Najib said this in reference to a Wall Street Journal ( WSJ ) report earlier today alleging that US$700 million (RM2.6 billion) of 1MDB's fund was deposited into the prime minister's private accounts through proxies.
The prime minister shot down the allegation, stressing that he has never taken the government's money for personal gain.
"Let me be very clear: I have never taken funds for personal gain as alleged by my political opponents – whether from 1MDB, SRC International or other entities, as these companies have confirmed," he said.
Najib said the latest allegation is part of a series of "unsubstantiated and many simply outrageous" claims made against him and his family.
"These attacks began when I refused to implement Tun Mahathir’s personal demands.
"I refused, because I do not believe it is right for Malaysia to be ruled by proxy.
"Tun ( photo ) then created a crisis when he recklessly claimed that RM42 billion was missing from 1MDB, when in fact, these are audited debts backed by RM51 billion audited assets," said Najib.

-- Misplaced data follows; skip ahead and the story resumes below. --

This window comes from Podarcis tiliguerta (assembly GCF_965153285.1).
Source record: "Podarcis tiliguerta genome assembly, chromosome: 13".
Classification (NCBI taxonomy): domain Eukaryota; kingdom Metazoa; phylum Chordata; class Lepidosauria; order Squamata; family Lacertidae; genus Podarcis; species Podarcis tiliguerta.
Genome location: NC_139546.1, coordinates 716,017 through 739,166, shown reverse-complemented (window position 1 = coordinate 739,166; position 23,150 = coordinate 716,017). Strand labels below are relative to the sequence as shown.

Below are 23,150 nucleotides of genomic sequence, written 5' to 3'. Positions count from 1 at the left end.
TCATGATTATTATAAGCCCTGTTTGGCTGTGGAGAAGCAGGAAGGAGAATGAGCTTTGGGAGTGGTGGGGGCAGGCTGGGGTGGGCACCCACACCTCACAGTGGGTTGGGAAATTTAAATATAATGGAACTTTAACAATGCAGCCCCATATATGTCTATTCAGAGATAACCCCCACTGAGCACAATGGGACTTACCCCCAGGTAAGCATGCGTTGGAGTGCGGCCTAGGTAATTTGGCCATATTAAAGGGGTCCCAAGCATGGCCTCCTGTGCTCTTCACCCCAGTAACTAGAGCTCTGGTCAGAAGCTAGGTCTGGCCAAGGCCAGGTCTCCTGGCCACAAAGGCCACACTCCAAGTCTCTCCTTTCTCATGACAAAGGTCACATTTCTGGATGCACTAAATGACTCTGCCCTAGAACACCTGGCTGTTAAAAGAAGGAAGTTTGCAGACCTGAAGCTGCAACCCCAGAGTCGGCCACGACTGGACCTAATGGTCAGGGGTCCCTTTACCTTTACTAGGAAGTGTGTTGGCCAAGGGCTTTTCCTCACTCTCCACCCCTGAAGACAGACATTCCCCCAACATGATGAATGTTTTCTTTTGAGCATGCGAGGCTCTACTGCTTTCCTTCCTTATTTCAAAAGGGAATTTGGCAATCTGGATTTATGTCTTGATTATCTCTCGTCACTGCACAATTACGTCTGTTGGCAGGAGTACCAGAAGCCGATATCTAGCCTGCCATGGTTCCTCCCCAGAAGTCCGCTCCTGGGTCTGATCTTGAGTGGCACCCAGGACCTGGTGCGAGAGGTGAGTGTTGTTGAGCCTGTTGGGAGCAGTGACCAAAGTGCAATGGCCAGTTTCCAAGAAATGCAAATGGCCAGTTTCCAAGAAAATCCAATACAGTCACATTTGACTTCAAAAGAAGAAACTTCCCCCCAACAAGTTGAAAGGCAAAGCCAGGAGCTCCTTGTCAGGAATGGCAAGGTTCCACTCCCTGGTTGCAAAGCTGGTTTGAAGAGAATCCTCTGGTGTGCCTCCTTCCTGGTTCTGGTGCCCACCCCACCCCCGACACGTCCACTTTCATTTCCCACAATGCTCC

He also cast doubt on the latest allegation, saying that an earlier claim of misappropriation against 1MDB based on leaked information from PetroSaudi International was allegedly tampered with.
"This says a lot about the reliability of the documents, and those who are using them to damage our government and our country," he said.
In recent months, various allegations – all unsubstantiated, and many simply outrageous – have been directed against me...
The leaked information included PetroSaudi's communications with 1MDB, which was used as evidence to allege that 1MDB's funds paid to PetroSaudi was later channeled to billionaire Jho Low, a close family friend of Najib's.
The information was published by whistleblower site Sarawak Report which has stood by its reports and challenged critics to sue the portal if they were untrue.
In the latest allegation published by WSJ , it alleged Najib received almost US$700 million of 1MDB's funds shortly before the 13th General Election.
"By far, the largest transactions were two deposits of $620 million and $61 million in March 2013, during a heated election campaign in Malaysia, the documents show.
"The cash came from a company registered in the British Virgin Islands via a Swiss bank owned by an Abu Dhabi state fund.
"Another set of transfers, totaling $11.1 million, originated within the Malaysian government, according to the investigation.
"Investigators believe the money came from an entity known as SRC International Sdn Bhd, an energy company that originally was controlled by 1MDB but was transferred to the Finance Ministry in 2012," WSJ reported.